HTML and CSS Reference
introduced a large number of pseudo-classes that allow you to style form elements based on their state.
Because of the modularization of CSS3, only three of the new pseudo-classes were included in the CSS3
Selectors module, which was formally approved in September 2011. A further 10 have been added in the
draft CSS3 UI module. The only significance of the pseudo-classes being in different modules is the speed of
Table 13-4 lists all 13 pseudo-classes. The first three made it into the CSS3 Selectors module, and are fully
supported by all modern browsers, including IE 9. The others appear to have been an afterthought, and are being
Table 13-4. Pseudo-classes that Select Form Elements Based on Their State
Matches a form element that is not disabled.
Matches a form element that is disabled.
Matches a form element that has been checked or selected.
Matches a form element that is in an indeterminate state. See the following text for an
explanation of what this means.
Matches the default option(s) among a group of similar elements.
Matches elements that have a valid data value.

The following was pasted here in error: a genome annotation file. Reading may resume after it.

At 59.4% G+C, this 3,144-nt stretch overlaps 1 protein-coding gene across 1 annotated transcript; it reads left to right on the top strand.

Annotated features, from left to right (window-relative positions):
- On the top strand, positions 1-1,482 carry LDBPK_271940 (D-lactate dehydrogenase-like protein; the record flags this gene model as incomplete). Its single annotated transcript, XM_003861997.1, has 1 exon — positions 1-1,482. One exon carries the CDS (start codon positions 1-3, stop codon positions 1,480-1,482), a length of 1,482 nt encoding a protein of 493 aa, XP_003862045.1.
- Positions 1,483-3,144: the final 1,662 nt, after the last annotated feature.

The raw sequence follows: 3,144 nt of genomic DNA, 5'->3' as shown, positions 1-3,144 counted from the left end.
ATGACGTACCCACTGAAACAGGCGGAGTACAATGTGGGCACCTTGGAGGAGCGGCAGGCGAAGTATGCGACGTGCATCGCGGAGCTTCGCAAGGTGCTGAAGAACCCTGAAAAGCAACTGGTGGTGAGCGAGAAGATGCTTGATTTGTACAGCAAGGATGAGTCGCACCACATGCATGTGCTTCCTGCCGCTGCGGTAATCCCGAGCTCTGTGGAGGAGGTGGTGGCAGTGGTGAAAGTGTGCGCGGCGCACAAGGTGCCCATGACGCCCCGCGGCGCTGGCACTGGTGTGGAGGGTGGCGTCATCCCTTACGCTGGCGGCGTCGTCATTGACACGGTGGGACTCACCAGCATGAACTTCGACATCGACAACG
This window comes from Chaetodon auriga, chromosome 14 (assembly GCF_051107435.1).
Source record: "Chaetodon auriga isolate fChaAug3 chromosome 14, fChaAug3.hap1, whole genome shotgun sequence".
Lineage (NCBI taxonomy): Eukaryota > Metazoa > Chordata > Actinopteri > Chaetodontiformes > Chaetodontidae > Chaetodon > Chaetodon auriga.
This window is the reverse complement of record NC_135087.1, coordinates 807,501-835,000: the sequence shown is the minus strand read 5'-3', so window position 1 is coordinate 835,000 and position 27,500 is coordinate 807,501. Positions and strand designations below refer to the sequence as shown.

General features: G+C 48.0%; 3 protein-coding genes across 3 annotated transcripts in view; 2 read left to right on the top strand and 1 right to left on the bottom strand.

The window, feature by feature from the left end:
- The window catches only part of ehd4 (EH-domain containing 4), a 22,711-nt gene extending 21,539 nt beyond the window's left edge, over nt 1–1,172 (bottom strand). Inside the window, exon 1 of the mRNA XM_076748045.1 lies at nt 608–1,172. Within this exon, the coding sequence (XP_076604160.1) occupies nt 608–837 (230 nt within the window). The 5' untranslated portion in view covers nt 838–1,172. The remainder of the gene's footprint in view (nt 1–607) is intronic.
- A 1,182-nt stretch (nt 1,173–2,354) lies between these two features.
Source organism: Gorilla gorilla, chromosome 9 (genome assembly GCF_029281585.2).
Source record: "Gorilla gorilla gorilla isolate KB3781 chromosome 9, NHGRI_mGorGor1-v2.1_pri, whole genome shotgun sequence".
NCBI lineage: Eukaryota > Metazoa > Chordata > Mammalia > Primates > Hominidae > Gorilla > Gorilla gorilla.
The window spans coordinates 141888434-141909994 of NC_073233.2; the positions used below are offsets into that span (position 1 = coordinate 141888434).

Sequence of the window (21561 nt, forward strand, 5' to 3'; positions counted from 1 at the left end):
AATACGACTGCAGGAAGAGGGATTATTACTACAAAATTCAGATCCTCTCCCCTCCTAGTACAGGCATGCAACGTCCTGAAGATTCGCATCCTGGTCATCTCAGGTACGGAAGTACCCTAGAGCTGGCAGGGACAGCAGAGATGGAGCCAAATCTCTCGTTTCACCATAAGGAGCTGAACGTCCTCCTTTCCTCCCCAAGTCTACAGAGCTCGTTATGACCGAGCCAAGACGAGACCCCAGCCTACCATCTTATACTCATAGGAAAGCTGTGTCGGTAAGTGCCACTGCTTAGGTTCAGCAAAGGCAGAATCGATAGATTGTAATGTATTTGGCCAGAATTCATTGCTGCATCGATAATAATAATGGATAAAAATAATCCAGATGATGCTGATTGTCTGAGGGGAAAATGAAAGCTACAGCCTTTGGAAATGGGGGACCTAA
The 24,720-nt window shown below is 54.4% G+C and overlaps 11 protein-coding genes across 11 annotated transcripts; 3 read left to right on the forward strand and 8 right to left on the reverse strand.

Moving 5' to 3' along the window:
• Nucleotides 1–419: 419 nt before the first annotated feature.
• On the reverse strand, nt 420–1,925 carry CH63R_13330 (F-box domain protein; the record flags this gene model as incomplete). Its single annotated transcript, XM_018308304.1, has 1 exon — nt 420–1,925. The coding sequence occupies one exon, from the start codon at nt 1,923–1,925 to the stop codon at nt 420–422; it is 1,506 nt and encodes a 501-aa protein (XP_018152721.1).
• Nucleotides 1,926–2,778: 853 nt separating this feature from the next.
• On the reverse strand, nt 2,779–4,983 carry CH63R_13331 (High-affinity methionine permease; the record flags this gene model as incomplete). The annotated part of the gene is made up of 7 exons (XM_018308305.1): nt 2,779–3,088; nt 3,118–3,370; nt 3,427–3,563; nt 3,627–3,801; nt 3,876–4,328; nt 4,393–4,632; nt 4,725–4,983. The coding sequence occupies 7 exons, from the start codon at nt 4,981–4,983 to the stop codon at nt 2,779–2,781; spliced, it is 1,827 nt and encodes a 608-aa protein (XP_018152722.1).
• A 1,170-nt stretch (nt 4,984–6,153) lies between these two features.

Matches elements that have an invalid data value.
Matches elements with a data value that's within the prescribed range.
Matches elements with a data value outside the prescribed range.
Matches required form elements.
Matches form elements that are not required.
Matches elements whose contents cannot be altered by the user.
Matches elements, such as text input fields, whose contents can be altered by the user.
■ A good place to check which browsers support the pseudo-classes in Table 13-4 (or any other Css feature)
is the Mozilla developer network's Css Reference at https://developer.mozilla.org/en/CSS Reference .
Most of the pseudo-classes listed in Table 13-4 are self-explanatory. However, :indeterminate needs some
HTML5 introduces a new indeterminate DOM property for check boxes. By default, it's false . The only way
document.getElementById('checkbox1').indeterminate = true;